And I don’t know where I got this brilliant idea but I took the opportunity to ask Wayne a question I’ve been trying to get answered for years.  Wayne, I said, “Who makes the decision about whether somebody gets Medicaid transportation?”

Me and my crack staff, he says.

Who, I ask?

I have a nurse, he says, and a social worker.

How many hours a week do they work, I ask?  Are they full-time?

He says he doesn’t know how many hours they work; he’d have to look at the payroll.  But they work really, really hard.

I ask, Do they go out into the community to assess patients?

No, he says.  But they work very closely with doctors.

I say, “My doctor and I have spent years talking a lot about Call-a-Bus and Medicaid transportation, and he’s never once mentioned getting a call from any nurse or social worker—and I’ve got about fifteen diseases, some of which nobody’s ever heard of.”  (To be continued)

About annecwoodlen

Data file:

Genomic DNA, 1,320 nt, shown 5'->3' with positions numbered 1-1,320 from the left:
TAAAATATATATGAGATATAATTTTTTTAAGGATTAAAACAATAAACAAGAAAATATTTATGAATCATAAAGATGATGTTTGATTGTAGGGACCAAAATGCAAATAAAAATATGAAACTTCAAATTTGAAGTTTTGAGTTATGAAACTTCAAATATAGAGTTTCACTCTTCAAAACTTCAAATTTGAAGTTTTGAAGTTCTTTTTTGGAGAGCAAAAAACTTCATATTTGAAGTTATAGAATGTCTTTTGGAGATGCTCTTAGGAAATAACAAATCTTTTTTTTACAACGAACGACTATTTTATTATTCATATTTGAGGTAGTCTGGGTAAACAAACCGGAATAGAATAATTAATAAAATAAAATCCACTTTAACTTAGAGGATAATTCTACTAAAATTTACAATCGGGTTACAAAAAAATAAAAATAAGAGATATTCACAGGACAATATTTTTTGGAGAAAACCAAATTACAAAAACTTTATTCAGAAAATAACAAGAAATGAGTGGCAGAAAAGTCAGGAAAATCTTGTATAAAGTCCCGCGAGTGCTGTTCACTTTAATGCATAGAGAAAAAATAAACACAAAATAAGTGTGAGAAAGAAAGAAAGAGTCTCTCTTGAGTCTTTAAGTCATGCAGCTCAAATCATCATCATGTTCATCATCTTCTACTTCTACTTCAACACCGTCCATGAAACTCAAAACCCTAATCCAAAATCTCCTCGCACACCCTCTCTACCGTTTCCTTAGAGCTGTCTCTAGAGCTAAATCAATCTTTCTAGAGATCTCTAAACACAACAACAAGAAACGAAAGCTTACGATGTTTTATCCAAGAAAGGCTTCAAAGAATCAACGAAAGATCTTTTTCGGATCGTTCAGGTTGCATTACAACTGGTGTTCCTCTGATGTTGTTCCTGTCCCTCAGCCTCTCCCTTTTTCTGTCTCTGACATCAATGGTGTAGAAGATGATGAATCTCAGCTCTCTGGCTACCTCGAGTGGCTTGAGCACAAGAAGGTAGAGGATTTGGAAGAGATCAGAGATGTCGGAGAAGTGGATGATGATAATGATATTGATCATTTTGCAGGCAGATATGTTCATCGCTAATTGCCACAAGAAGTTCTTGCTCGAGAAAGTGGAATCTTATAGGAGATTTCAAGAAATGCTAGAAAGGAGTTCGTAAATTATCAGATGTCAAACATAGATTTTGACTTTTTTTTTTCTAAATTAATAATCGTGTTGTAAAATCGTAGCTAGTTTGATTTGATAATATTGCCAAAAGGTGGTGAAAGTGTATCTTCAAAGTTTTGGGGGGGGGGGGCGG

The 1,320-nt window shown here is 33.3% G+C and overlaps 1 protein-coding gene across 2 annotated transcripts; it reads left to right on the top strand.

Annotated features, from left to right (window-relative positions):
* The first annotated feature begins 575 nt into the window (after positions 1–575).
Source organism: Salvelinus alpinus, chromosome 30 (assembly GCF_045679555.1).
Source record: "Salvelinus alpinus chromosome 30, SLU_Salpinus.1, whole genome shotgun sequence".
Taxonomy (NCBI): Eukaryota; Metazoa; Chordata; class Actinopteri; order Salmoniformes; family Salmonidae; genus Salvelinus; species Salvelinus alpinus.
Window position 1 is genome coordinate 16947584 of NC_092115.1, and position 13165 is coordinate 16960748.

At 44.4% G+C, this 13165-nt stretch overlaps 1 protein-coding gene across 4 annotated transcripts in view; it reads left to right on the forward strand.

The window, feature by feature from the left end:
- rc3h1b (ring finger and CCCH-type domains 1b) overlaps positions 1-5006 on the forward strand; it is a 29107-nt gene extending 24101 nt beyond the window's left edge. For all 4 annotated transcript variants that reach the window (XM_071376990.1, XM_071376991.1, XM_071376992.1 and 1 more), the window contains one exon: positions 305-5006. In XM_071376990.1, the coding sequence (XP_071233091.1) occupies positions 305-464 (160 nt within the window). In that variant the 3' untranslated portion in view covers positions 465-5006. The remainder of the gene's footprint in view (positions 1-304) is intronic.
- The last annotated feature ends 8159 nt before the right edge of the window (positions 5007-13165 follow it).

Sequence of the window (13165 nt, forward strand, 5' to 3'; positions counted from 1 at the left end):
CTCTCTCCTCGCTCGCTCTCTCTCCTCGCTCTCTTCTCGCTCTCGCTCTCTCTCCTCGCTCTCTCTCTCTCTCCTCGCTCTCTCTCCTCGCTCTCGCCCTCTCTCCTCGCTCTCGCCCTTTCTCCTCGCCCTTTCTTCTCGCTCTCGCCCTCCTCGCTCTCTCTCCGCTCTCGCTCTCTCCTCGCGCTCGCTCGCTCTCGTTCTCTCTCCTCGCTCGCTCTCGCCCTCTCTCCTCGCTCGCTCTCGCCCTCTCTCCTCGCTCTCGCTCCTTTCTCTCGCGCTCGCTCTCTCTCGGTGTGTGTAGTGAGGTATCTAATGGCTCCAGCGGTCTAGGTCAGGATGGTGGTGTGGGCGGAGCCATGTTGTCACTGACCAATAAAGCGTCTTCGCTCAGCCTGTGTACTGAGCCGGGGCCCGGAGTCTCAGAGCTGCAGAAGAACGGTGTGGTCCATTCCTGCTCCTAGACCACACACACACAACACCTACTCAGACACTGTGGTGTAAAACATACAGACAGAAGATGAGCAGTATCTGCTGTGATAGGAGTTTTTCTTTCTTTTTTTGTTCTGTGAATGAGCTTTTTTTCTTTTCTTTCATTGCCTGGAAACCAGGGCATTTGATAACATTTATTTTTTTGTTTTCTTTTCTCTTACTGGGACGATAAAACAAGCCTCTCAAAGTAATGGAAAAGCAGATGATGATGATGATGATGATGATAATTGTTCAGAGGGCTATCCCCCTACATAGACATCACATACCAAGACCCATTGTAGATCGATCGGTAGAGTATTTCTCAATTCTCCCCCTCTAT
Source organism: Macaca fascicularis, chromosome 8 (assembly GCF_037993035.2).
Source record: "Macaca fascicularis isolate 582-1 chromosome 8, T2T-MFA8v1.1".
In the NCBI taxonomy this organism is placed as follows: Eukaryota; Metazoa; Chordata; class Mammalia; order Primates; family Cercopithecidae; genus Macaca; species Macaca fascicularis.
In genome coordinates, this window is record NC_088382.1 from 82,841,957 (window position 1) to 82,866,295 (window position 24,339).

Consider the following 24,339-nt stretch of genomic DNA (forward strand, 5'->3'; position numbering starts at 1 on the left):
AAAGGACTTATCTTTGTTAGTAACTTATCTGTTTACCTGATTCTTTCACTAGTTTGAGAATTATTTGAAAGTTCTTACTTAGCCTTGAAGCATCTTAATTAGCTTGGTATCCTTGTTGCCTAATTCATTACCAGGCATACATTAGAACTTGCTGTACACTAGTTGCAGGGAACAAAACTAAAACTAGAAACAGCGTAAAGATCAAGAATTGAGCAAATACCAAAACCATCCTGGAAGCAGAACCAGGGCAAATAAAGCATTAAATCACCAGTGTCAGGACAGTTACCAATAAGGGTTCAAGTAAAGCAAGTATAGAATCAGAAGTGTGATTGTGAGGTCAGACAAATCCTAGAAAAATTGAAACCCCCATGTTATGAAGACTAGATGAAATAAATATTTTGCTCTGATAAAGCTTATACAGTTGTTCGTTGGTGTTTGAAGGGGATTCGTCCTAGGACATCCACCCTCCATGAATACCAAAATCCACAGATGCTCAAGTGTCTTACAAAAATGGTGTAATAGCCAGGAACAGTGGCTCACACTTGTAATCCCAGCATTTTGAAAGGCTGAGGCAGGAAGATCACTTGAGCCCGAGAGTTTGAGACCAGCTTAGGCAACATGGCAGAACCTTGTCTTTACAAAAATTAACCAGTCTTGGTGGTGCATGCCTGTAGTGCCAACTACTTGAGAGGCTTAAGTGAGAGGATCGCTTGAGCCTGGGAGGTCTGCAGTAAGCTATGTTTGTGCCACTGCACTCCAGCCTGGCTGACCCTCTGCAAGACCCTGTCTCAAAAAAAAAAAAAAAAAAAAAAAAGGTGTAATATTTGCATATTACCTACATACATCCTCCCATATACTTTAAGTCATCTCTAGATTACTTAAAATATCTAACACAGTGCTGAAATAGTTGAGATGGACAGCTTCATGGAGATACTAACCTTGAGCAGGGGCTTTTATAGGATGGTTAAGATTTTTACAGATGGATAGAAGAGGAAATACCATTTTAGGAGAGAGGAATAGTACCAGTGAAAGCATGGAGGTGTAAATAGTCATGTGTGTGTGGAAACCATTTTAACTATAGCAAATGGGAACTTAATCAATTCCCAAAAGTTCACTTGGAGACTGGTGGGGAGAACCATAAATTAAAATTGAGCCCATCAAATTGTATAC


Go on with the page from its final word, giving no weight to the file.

I am a tenth generation American, descended from a family that has been working a farm that was deeded to us by William Penn. The country has changed around us but we have held true. I stand in my grandmother’s kitchen, look down the valley to her brother’s farm and see my great-great-great-great-great-grandmother Hannah standing on the porch. She is holding the baby, surrounded by four other children, and saying goodbye to her husband and oldest son who are going off to fight in the Revolutionary War. The war is twenty miles away and her husband will die fighting. We are not the Daughters of the American Revolution; we were its mothers. My father, Milton C. Woodlen, got his doctorate from Temple University in the 1940’s when—in his words—“a doctorate still meant something.” He became an education professor at West Chester State Teachers College, where my mother, Elizabeth Hope Copeland, had graduated. My mother raised four girls and one boy, of which I am the middle child. My parents are deceased and my siblings are estranged. My fiancé, Robert H. Dobrow, was a fighter pilot in the Marine Corps. In 1974, his plane crashed, his parachute did not open, and we buried him in a cemetery on Long Island. I could say a great deal about him, or nothing; there is no middle ground. I have loved other men; Bob was my soul mate. The single greatest determinate of who I am and what my life has been is that I inherited my father’s gene for bipolar disorder, type II. Associated with all bipolar disorders is executive dysfunction, a learning disability that interferes with the ability to sort and organize. Despite an I.Q. of 139, I failed twelve subjects and got expelled from high school and prep school. I attended Syracuse University and Onondaga Community College and got an associate’s degree after twenty-five years. I am nothing if not tenacious. Gifted with intelligence, constrained by disability, and compromised by depression, my employment was limited to entry level jobs. Being female in the 1960’s meant that I did office work—billing at the university library, calling out telegrams at Western Union, and filing papers at a law firm. During one decade, I worked at about a hundred different places as a temporary secretary. I worked for hospitals, banks, manufacturers and others, including the county government. I quit the District Attorney’s Office to manage a gas station; it was more honest work. After Bob’s death, I started taking antidepressants. Following doctor’s orders, I took them every day for twenty-six years. During that time, I attempted%2